Paddy Joe Burke on ‘the most exciting time of the year’

I’m Paddy Joe, and football is a huge part of my life. It’s not everything, but it has the ability to turn problems around for you.

  Every Christmas Day, when we sit down for our Christmas Dinner, your mind begins to float and you begin to think about New Year’s resolutions. I always think ‘this can be the year.’

  The thought of Roscommon bringing Sam home is never far from my mind. I can honestly say that every single day of my life I think about it. Roscommon bringing Sam home.

  I never despair, because it’s getting closer. It’s like being a door to door insurance salesman. Every door that’s slammed in your face…you’re a door closer to a sale. It’s the same with football.

  On All-Ireland Final day, when the winning captain collects the Sam Maguire, we’re a year nearer to winning it again.

  I dream every day about Sam coming home. I have a vision, a dream, a passion. I create the possibility in my mind and I know the day will come.

  At the moment, Roscommon have a very promising bunch of players. We are not relying on one or two forwards. We have six good forwards, in fact more like eight or ten.

  We have pace, we have lads that can run. They can compete with anyone, they can eat up the ground. When you have quality and pace you have a chance.

  Just now, Roscommon have a tremendous squad of players.

  Having said all that, we’re cautious this week. The Rossies can be over-optimistic and we can hype things up. I think the balance in the build-up is right this time.

  We are nervous, and we have every right to be nervous. I say that because this game is set up for Sligo – and we never have it easy there.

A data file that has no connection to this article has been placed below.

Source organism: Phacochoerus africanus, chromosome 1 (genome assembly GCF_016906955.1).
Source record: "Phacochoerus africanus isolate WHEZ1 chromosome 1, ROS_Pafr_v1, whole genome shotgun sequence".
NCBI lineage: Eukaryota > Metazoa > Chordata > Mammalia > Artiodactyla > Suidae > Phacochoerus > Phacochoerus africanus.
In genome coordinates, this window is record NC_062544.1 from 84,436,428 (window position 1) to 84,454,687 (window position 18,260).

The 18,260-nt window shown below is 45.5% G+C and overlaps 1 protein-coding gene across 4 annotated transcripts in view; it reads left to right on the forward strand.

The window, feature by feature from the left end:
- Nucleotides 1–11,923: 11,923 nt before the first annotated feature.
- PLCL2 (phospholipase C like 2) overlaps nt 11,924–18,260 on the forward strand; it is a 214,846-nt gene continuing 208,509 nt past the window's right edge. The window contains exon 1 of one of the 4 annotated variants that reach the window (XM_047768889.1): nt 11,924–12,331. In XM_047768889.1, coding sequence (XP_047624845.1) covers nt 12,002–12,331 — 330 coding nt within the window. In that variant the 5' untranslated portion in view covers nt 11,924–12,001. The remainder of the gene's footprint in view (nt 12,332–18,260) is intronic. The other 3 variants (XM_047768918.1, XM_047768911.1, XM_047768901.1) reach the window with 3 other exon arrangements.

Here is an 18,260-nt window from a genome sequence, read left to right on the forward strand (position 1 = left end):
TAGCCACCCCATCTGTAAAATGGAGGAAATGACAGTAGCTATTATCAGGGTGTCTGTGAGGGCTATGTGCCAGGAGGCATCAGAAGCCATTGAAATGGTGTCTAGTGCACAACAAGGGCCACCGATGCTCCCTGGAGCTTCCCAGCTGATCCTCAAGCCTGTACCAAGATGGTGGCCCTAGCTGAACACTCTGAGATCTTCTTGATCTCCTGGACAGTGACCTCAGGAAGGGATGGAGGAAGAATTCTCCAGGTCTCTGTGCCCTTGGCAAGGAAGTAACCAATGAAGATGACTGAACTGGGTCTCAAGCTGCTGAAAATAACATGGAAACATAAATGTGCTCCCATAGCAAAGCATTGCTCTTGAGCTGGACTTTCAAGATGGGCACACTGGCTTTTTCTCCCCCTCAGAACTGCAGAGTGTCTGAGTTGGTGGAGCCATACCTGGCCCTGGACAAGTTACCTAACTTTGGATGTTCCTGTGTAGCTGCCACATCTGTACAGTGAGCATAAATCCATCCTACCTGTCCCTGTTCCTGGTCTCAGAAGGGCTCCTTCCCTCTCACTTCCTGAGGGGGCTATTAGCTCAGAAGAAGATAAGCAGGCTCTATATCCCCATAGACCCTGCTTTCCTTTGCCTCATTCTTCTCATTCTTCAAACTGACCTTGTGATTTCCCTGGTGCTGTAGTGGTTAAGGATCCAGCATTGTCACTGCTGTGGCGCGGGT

I don’t know what it is that happens to us when we go over the Curliews. Sligo is beautiful and the people are lovely, but we seem to struggle there.

  One of my biggest disappointments following Roscommon came in 1977. The Connacht U-21 Final in Sligo was between Roscommon and Leitrim. We had a powerful team but we were beaten that day. At the full-time whistle we looked at Ben Bulben and it didn’t look near as good as it did at the throw-in.

  In 1987 we played Sligo in Sligo. A long ball from John Kent to Mick Laffey. He goes down and Seamus Prior gives a penalty. Laffey scores. Gay Sheeran kicks the ball out, Prior blows the whistle. We lose.

  This is a defining match for us. A defining match for the minors of 2006. We’ve done exceptionally well in the league in the last two seasons. We’re at a new level now; we have arrived. We’re up on the catwalk, but when you’re up there you can fall off easily enough.

  Sligo know all about us; that will suit them. We have to be very cautious. The Bord Failte ad says Sligo is full of surprises; we don’t want to be one of those surprises.

  I’m ready for the weekend. We beat London and now the Connacht Championship really starts. Our team has progressed exactly as we would have wanted. As usual, I have flags up in the garden. I just put up five Roscommon flags initially. Then I took one of them down and, in the tradition of sportsmanship and to salute our great neighbours, I put up one Sligo flag (four for Roscommon, one for Sligo).

  On Saturday we will travel with hope in our hearts. We’ll put our jerseys on and we’ll head for the Curliews. We’ll speak to the horse (The Gaelic Chieftain statue) on the way. It will be a gigantic battle, an almighty struggle, but hopefully we’ll have the right result when we return back over the Curliews. Hopefully it will be mission accomplished. If we win, it will be some day’s work and we’ll have a good hello for the horse on the way home.

  This is the most exciting time of the year. It always is. It started for me in 1966. This bug. The venue was Carrick. What a day. The teenage Dermot Earley lined out for Roscommon minors. They won. Straight afterwards, he came back out on to the pitch with the Roscommon seniors – and they won as well.

  That day 49 years ago, when I saw Dermot Earley for the first time, that’s the day I got hooked. I saw every single championship game Dermot Earley played for Roscommon from then on. And I was privileged to see them.

  I was hooked then, and I’ve never looked back. The dream lives on. It all starts again on Saturday. We are cautious, but I think we can win.

  For Paddy Joe, and for every Rossie, the best is yet to come!


(In conversation with Paul Healy)